Mental health challenges can feel debilitating and they don’t stop when you enter your workplace (or switch on your laptop) but it can feel like you need to push those aside when you go to work so that you can be productive and earn enough money to live your life.
We know it’s not that simple. Mental health challenges can manifest themselves in many ways including missing deadlines, lacking enthusiasm and having more emotional responses to problems that arise – all of which can lead to problems for you, your team and your employer.
Sometimes, it may seem like the best solution is to take time off to deal with your mental health – but the stigma around mental health as a whole has probably made it hard for you to find the information you need about time off work for mental health.
Here’s everything you need to know.
Can I take time off work for mental health?
Yes. As with physical health problems, you are legally entitled to time off when struggling with mental health. Similarly to physical health problems, you will need to get a doctor’s note if you are off for longer than 1 week due to mental health.
When should I take time off work for mental health?
You should take time off work for mental health if you are experiencing any symptoms of a mental health condition (e.g. anxiety, depression, stress) that will negatively affect your performance at work.
Alternatively, you should take time off work for mental health if you believe that attending work will have a significant and detrimental impact on your long-term mental health.
In some cases, you may only need a single day to allow yourself to rest and recover, or in more severe cases you may need an extended period of leave.
How to talk to employers about mental health
There is no legal requirement for you to disclose any mental health conditions with your employer, however, you may find that sharing your circumstances with your employer (or HR department) enables them to support you better and make adjustments to the work environment.
The stigma around mental health keeps many employees from opening up to employers for fear of dismissal, discrimination, or fewer career opportunities. However, mental health conditions can be classed as a disability and are therefore protected from workplace discrimination by The Equality Act (2010).
How to call in sick with mental health
Due to the stigma that still exists around mental health, many people try to ignore symptoms of poor mental health and carry on working anyway. But would you go to work if you were throwing up? Hopefully not.
The same goes for your mental health – while keeping busy can be helpful at times, your mental health needs rest so it can heal just like your physical health does.
If you need a single day or two to rest, you can simply send a message or make a call as you would with a physical sick day. If you don’t want to disclose the specific issue you’re struggling with, you can send a broad message to your employer to inform them that you’ll be off:
I need to take today off for my mental health. Hopefully, then I can be back at 100% for tomorrow!
If you need more than a week off, you will need a written note from a doctor detailing what condition you are taking time off for and how long it will be until you return. This will need to be sent to your HR department but it would also be advisable to inform your line manager and team members about the duration of your leave.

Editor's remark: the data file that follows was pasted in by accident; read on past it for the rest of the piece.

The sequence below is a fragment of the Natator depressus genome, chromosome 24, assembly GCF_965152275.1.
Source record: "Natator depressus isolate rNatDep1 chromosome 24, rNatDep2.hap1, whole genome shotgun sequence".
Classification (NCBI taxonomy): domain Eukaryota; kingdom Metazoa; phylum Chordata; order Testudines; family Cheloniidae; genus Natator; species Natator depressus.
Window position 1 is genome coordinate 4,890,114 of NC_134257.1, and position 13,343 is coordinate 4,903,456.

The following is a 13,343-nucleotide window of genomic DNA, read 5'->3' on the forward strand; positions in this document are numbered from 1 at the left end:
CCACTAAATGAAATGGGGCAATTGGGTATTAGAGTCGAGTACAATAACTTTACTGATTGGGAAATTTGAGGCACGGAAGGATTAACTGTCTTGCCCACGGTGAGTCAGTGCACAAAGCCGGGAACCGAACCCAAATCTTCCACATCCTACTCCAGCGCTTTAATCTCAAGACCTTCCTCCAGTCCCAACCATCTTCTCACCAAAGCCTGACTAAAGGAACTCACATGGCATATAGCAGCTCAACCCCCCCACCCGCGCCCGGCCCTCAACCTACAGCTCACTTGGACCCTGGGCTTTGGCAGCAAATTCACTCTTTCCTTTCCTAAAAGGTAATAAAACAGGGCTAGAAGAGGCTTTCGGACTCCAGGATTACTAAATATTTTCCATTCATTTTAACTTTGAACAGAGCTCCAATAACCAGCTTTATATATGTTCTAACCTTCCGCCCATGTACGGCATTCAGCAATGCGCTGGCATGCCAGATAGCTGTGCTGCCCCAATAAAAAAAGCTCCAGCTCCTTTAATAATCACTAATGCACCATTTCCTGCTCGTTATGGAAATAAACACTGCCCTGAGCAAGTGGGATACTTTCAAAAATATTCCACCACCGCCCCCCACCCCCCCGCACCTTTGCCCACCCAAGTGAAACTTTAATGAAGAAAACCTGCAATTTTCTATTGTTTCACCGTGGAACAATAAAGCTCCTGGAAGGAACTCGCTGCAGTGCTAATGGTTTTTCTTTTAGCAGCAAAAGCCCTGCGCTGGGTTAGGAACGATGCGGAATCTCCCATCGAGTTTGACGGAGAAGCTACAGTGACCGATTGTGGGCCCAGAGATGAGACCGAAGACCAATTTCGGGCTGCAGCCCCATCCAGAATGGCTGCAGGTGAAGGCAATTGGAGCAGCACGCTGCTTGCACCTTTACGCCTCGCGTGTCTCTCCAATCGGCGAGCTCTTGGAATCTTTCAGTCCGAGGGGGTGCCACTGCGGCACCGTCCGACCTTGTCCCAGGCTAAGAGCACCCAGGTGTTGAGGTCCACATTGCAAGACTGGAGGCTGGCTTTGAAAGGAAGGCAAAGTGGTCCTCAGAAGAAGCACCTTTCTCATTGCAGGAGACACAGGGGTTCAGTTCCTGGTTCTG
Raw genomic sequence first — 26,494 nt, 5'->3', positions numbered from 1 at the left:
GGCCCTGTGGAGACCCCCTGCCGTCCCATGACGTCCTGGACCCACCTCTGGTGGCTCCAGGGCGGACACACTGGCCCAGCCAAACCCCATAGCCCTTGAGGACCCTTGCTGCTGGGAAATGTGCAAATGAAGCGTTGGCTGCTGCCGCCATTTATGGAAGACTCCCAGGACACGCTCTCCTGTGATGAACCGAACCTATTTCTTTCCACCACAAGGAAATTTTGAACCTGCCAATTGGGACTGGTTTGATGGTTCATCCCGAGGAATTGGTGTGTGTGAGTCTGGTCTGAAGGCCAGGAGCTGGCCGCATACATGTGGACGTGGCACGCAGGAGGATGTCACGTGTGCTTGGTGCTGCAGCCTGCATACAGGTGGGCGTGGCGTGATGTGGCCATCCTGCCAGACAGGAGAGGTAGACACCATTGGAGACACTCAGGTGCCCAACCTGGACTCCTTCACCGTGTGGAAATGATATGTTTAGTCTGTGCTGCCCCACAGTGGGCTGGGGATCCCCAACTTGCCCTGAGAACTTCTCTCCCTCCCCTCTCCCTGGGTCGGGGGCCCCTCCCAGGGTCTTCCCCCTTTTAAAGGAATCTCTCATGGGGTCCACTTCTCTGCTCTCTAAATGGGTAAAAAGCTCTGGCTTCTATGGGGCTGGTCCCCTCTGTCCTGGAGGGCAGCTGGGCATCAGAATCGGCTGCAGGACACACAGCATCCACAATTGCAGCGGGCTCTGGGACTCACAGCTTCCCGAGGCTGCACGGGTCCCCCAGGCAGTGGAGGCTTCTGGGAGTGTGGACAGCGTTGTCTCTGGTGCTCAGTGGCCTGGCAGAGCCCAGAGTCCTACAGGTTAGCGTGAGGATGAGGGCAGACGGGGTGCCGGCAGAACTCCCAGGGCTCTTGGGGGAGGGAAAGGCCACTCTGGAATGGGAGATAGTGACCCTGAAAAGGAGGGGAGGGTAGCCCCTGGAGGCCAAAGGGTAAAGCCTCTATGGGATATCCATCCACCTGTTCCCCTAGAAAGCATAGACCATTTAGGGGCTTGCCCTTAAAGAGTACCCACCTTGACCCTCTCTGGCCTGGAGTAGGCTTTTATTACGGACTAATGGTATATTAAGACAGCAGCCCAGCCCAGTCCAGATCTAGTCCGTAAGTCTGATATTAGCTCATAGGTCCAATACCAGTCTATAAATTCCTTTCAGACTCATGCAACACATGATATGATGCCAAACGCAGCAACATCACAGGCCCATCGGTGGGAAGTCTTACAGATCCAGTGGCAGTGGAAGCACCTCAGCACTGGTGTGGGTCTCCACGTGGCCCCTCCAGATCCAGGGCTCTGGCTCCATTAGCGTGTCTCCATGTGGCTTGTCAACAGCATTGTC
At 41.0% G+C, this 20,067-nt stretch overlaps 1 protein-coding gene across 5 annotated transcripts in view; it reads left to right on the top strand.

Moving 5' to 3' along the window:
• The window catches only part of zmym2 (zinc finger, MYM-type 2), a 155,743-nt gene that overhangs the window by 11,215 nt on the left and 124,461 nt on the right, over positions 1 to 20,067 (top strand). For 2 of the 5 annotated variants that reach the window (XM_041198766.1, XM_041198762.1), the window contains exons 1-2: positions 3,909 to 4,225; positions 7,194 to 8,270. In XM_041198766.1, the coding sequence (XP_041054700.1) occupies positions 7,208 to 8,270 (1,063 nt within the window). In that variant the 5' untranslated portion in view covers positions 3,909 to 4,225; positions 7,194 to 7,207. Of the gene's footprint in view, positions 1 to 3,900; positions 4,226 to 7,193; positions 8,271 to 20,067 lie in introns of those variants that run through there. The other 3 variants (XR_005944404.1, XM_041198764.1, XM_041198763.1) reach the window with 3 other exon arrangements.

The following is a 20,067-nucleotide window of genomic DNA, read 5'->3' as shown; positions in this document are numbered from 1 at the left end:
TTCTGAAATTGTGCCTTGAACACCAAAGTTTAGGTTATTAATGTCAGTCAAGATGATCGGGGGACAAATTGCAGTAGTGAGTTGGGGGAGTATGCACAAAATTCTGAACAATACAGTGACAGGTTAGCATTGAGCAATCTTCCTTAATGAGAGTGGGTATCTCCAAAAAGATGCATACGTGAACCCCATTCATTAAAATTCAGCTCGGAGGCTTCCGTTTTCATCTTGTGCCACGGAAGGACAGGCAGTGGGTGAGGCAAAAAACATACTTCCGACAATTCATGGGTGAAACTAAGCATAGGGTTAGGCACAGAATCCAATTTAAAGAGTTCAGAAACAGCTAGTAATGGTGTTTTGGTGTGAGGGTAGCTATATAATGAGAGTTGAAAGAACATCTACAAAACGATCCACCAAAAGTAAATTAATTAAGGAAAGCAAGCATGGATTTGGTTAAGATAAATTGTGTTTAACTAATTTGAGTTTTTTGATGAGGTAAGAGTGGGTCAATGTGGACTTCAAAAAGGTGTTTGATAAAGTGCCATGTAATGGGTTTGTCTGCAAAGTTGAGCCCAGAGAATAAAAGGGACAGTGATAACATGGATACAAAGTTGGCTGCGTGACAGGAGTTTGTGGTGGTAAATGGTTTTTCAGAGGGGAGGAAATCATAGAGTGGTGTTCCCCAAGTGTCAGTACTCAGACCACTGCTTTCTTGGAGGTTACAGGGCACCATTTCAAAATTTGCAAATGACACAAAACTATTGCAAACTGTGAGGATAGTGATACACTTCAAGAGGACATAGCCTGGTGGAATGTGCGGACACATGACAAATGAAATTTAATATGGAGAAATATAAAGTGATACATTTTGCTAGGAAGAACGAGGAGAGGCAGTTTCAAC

Can I be fired for taking time off for mental health?
Providing you follow the proper protocols for sick leave within your organisation, provide proof of illness for extended leave, and work with your employer to remain productive within any accommodations made for your mental health, you cannot be fairly dismissed from your role.
Employers may fire you if:
- You have violated the terms of your employment contract by not following the agreed sick leave procedures
- You have not provided proof of your mental illness for extended periods of leave
- You have not successfully worked with any considerations your employer has taken to support your mental health (such as flexible working hours, or remote working)
If you have followed all the requirements and your employer still fires you, you may be able to claim it was an unfair dismissal under the Equality Act (2010), leaving your employer facing hefty fines and lengthy legal procedures.
In reality, most employers are understanding and accommodating to your mental health needs as long as you are open and honest about what you need. Most issues tend to arise when performance and productivity decrease for no clear reason and with no identifiable solution. Avoid this situation by discussing your mental health and any additional requirements with your employer, HR department, or Mental Health First Aider.
Mental health is a vast and complex subject, both employers and employees can benefit from mental health training that will enable them to spot the signs of common mental health conditions, look after mental health, and support those with mental health challenges.
All proceeds from our workplace mental health courses go towards our #Headucation campaign designed to improve mental health support for children. Help yourself, your business, and future generations by registering for our online or tutor-led mental health courses.